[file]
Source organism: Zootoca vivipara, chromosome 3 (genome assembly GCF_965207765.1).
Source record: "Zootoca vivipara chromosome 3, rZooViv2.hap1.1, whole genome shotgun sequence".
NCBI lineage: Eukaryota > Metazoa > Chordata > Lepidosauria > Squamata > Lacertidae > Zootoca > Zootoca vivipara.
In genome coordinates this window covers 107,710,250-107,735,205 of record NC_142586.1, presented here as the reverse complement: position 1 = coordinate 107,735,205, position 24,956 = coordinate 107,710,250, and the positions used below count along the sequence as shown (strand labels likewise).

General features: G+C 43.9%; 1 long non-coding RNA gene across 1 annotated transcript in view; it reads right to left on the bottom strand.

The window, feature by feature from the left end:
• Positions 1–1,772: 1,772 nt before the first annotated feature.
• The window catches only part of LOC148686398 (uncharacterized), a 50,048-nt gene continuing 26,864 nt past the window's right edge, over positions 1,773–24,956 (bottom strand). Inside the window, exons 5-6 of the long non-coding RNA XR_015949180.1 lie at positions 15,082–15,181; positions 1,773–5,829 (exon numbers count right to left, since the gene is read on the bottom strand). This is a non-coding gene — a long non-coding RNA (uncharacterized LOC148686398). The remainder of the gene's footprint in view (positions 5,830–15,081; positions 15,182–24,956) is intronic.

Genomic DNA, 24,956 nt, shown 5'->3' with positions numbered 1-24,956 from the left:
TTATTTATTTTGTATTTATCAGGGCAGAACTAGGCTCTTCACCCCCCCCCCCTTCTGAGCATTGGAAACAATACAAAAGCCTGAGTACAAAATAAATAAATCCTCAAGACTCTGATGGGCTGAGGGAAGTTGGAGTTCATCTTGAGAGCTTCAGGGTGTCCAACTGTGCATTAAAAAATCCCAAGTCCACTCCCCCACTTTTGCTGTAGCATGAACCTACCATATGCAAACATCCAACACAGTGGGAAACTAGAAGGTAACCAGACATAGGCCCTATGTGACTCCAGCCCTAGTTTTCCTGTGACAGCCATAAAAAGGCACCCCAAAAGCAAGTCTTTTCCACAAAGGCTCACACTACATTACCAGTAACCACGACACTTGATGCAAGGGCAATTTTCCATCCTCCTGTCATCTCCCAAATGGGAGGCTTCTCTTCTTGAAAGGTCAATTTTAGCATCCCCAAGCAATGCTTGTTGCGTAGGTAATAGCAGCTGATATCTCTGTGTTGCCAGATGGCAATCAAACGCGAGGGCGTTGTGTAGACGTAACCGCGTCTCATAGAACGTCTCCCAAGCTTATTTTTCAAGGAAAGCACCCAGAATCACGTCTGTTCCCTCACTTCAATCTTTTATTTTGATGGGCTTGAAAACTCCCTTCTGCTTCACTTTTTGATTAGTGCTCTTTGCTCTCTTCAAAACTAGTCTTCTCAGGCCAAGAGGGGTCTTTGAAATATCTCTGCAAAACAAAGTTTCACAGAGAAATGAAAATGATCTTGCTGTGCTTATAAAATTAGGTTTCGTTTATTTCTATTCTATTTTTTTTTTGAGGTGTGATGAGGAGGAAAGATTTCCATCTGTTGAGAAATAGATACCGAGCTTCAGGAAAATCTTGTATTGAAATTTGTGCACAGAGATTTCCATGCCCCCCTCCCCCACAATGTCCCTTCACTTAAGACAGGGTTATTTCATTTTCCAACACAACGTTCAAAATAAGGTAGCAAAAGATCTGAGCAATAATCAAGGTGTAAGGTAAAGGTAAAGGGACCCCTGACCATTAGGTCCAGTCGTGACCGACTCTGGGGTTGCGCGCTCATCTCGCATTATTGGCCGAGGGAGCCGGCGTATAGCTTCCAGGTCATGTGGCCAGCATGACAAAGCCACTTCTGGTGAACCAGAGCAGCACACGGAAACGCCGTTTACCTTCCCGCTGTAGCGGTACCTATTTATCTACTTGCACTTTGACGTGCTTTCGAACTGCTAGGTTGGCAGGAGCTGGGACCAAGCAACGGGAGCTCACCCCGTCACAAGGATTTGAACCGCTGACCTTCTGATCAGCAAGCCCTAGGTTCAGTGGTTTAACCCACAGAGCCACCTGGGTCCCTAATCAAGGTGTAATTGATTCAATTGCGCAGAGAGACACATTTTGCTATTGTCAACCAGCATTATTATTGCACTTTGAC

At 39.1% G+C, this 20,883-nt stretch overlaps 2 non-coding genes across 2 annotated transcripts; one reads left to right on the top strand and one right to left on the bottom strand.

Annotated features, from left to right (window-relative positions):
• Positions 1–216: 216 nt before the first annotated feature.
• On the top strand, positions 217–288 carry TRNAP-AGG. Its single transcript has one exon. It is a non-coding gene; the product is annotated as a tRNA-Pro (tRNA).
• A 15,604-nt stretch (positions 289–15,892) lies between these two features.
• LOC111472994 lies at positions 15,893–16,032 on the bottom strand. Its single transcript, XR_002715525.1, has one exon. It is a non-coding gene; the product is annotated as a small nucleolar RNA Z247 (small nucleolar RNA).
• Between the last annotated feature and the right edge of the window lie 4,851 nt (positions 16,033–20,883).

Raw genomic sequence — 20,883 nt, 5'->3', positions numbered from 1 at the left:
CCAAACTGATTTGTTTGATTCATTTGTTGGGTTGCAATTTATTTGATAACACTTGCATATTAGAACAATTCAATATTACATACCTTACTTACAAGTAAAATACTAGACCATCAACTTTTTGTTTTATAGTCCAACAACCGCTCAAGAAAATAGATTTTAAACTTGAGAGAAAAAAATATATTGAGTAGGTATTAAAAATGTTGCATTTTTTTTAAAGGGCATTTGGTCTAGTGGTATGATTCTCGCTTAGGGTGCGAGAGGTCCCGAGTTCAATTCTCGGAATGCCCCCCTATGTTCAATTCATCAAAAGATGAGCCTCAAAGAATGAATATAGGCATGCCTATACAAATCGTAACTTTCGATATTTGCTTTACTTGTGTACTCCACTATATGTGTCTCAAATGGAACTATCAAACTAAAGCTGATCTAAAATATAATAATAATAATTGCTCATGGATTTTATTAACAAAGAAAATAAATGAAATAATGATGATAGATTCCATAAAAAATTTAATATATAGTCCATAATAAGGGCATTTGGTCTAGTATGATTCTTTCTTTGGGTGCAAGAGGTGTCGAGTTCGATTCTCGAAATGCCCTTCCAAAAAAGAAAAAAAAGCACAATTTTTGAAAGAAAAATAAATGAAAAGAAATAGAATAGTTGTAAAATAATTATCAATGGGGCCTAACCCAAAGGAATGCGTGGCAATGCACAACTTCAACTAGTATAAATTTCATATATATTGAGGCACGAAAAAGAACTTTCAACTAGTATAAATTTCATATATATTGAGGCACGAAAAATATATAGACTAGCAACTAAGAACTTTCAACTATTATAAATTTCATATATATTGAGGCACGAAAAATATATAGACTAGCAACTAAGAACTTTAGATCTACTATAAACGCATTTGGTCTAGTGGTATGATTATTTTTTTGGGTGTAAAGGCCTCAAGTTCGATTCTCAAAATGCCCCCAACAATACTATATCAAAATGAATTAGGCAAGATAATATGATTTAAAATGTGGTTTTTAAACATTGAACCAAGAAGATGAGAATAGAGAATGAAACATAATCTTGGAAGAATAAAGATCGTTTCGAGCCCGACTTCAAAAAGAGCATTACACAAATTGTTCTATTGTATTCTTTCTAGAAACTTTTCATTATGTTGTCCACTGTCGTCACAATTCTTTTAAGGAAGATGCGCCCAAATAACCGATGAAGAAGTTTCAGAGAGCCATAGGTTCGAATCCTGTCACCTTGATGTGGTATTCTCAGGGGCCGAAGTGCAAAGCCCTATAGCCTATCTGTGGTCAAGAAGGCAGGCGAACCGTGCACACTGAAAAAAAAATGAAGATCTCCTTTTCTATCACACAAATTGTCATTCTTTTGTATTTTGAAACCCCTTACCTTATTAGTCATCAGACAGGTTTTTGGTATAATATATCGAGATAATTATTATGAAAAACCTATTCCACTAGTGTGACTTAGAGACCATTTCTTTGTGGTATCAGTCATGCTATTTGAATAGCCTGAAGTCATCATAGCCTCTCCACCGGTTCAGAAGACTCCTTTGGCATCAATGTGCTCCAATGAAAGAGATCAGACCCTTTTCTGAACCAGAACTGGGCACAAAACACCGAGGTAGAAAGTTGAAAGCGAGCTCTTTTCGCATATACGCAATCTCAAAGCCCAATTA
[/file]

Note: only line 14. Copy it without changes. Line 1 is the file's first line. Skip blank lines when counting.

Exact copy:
• On the top strand, positions 217–288 carry TRNAP-AGG. Its single transcript has one exon. It is a non-coding gene; the product is annotated as a tRNA-Pro (tRNA).